United States

Affordable Care Act impact on certain health care plans

TAX ALERT  | 

In 2013, the IRS issued Notice 2013-54, which impacts tax-favored arrangements for paying employee health insurance premiums and medical expenses. The government reaffirmed this position in:

The affected arrangements include certain section 125 cafeteria plans, premium-only plans (POPs), premium reimbursement plans, health reimbursement arrangements (HRAs), medical expense reimbursement plans (MERPs or section 105 plans), and health flexible spending accounts (FSAs).

The IRS has determined that many of these arrangements will not meet the Affordable Care Act (ACA) requirements prohibiting annual dollar limits on benefits and employee cost-sharing on preventive services if the arrangements provide employer payments or reimbursements for individual health insurance or are not "integrated" with a group major medical plan. Consequently, employers may need to restructure or terminate these arrangements in order to avoid an excise tax.

Employers with plans or arrangements that fail to meet these ACA requirements may be liable for an excise tax of $100 per day per affected individual. The employer self-reports the tax in Part II of Form 8928, Return of Certain Excise Taxes Under Chapter 43 of the Internal Revenue Code, which has the same due date as the employer's federal tax return.

The IRS can waive part or all of the excise tax if the employer's failure to meet the ACA requirements is due to reasonable cause and not willful neglect. However, it is important for employers to strive to comply with the ACA rather than relying on the likelihood of the IRS waiving penalties.

The excise tax applies to for-profit and not-for-profit employers of all sizes. Large employers with at least 50 full-time employees (including full-time equivalents) can be subject to the excise tax starting in 2014. Small employers with fewer than 50 full-time employees (including full-time equivalents) are granted relief from the tax until July 1, 2015, but only for arrangements which pay or reimburse employee premiums. Small employers with arrangements which reimburse other employee health care expenses can be subject to the tax for 2014.

An employer's status as a large or small employer is determined taking into account its membership in a controlled or affiliated service group. Employers could be in a controlled or affiliated service group if they have common owners, provide services for each other or work together to provide services to third parties.

Affected arrangements

In general, employers will have exposure for the excise tax if they:

  • Pay or reimburse premiums for employees' individual health insurance policies or allow employees to use pre-tax salary reductions to pay for individual health insurance policies
  • Offer a health FSA but no group health plan, or have an employer contribution to the health FSA exceeding a certain dollar amount
  • Pay or reimburse employees' out-of-pocket medical expenses (such as deductibles and co-pays) that are associated with individual health insurance policies or are paid under any arrangement that is not "integrated" with a group medical plan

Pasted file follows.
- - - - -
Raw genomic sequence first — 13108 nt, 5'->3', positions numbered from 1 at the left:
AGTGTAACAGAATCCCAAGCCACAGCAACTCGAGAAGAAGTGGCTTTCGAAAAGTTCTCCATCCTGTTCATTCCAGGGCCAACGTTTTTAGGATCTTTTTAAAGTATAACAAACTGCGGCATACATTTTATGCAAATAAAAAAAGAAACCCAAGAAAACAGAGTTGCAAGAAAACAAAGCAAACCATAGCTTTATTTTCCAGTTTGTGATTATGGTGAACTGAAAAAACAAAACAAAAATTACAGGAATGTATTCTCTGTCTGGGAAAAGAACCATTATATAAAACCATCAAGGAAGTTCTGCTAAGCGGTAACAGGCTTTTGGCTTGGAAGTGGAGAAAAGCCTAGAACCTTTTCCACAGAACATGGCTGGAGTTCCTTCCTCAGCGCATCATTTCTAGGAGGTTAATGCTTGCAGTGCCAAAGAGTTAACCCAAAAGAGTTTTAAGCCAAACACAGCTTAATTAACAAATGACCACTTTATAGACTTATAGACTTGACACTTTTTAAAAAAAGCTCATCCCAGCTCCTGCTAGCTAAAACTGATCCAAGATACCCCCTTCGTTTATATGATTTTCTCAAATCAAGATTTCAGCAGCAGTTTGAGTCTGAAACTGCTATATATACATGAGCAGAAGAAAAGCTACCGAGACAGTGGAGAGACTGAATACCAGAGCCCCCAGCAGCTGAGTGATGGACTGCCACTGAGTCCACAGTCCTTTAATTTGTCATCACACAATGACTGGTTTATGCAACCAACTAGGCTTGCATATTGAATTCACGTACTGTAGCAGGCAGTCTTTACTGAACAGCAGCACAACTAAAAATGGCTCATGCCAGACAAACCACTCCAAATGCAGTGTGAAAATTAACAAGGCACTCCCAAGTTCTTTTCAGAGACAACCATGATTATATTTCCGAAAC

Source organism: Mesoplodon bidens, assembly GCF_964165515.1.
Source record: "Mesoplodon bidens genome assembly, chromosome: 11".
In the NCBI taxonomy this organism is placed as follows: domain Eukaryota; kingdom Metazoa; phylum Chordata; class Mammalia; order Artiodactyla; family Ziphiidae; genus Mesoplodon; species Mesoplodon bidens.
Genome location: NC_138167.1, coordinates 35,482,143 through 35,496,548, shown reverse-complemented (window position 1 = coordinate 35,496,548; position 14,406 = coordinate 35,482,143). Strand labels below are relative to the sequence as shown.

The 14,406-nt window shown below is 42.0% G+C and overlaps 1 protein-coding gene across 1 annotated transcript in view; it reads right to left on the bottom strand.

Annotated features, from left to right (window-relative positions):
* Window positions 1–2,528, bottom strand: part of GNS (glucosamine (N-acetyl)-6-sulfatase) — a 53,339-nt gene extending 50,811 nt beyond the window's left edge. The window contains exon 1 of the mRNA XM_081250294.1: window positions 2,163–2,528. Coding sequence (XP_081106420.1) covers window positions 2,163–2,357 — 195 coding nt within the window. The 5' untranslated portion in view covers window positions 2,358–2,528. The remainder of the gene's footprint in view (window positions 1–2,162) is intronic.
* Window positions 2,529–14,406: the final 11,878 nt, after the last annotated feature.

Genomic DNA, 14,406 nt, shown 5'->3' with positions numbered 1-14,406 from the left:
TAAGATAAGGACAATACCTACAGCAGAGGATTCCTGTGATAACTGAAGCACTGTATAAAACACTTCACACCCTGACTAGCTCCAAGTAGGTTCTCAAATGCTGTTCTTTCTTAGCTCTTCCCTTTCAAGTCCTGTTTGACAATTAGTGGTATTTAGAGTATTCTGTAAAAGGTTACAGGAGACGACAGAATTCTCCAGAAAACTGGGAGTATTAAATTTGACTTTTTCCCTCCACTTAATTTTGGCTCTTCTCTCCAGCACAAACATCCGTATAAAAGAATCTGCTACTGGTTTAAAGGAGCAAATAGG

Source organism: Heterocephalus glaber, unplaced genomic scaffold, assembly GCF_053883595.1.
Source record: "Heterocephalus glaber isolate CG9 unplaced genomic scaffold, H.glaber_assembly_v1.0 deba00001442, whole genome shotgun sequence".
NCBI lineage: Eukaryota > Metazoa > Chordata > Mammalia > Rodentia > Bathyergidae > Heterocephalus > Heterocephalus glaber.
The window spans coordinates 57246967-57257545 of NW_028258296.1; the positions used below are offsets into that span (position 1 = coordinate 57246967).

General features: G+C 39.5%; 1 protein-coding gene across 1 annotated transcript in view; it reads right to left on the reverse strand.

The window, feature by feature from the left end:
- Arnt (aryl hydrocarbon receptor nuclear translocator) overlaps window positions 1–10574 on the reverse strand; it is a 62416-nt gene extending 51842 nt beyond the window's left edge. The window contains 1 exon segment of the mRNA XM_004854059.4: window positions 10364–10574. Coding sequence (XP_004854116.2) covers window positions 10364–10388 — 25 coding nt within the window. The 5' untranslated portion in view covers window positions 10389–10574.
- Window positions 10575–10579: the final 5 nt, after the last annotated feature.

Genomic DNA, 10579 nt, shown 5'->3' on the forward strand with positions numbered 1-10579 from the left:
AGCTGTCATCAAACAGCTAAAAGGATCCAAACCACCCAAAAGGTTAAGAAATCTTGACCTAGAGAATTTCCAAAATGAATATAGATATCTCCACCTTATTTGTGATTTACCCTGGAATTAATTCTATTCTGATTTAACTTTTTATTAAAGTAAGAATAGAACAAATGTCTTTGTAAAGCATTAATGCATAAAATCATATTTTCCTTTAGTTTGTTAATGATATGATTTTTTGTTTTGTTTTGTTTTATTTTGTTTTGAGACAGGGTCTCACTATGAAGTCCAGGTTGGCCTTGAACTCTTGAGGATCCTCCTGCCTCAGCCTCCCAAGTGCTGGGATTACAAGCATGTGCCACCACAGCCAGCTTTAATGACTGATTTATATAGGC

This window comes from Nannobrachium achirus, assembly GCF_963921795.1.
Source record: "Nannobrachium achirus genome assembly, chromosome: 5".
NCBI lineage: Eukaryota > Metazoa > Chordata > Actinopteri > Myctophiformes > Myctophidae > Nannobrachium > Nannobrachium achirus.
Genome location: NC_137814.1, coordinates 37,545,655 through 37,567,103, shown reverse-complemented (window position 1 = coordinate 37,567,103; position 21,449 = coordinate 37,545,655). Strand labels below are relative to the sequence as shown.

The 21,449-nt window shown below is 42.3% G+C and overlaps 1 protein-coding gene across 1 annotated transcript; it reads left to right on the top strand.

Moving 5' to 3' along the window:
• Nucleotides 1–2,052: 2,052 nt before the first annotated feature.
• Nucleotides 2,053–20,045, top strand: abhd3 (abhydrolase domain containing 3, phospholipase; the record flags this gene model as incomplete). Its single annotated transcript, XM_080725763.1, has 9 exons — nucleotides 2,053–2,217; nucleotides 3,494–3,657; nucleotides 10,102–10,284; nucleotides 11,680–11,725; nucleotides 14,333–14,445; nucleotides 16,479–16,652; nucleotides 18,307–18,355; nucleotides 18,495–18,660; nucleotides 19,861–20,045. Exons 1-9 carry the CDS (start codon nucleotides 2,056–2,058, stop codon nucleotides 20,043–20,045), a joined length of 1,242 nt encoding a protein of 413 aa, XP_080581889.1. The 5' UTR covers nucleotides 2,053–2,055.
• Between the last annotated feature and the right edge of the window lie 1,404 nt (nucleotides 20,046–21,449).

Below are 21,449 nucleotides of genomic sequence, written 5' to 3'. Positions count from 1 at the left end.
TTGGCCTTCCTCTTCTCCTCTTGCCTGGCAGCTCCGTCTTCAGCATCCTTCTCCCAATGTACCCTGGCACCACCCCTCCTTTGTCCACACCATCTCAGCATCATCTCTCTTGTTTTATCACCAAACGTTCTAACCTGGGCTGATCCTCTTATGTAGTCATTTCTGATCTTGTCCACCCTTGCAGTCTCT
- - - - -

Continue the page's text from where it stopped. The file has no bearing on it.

Individual health insurance. Individual health insurance is an insurance policy that an individual obtains to provide major medical coverage for the individual and family members. Many small employers do not offer a group major medical plan but instead pay or reimburse premiums on individual policies that employees obtain for themselves from insurance carriers. Some employers allow employees to pay for individual health insurance policies with pre-tax salary reductions through section 125 cafeteria plans or premium-only plans.

For plan years starting after 2013, employers have excise tax exposure if they pay or reimburse premiums for individual health insurance policies on either a pre-tax or post-tax basis. This includes individual health insurance purchased directly from insurance carriers or through the new healthcare Exchange/Marketplace. In addition, employers should not allow employees to buy this coverage with pre-tax salary reductions through their section 125 cafeteria plans or premium-only plans.

Employers can still pay or reimburse individual health policies for just one active employee and/or for retirees on a pre-tax or after-basis without triggering the excise tax. Furthermore, S corporations can pay or reimburse individual health insurance premiums for their more than 2 percent owners through Dec. 31, 2015, and until the IRS issues additional guidance.

Individual policies for dental, vision, disability, accident only (AD&D), long-term care, hospital indemnity, specific diseases (e.g., cancer), and certain other benefits generally may still be paid or reimbursed by an employer on a pre-tax or after-tax basis without triggering the excise tax, or be paid by employees with pre-tax salary reductions.

Medicare premium reimbursement arrangements. An employer can reimburse employees for their Medicare premiums without triggering the excise tax if the following requirements are met:

  • The employer offers to the employees a minimum value group health plan that does not consist solely of excepted benefits
  • The employees participating in the Medicare premium reimbursement arrangement are actually enrolled in Medicare Parts A and B
  • The Medicare premium reimbursement arrangement is only available to employees who are enrolled in Medicare Part A and Part B or Part D
  • The Medicare premium reimbursement arrangement only reimburses premiums for Medicare Part B or Part D and excepted benefits, such as Medigap coverage

However, employers should be aware of the Medicare secondary payer rules that could impose penalties on an employer for offering a financial or other incentive to active employees to encourage them to take Medicare rather than the employer's group health plan.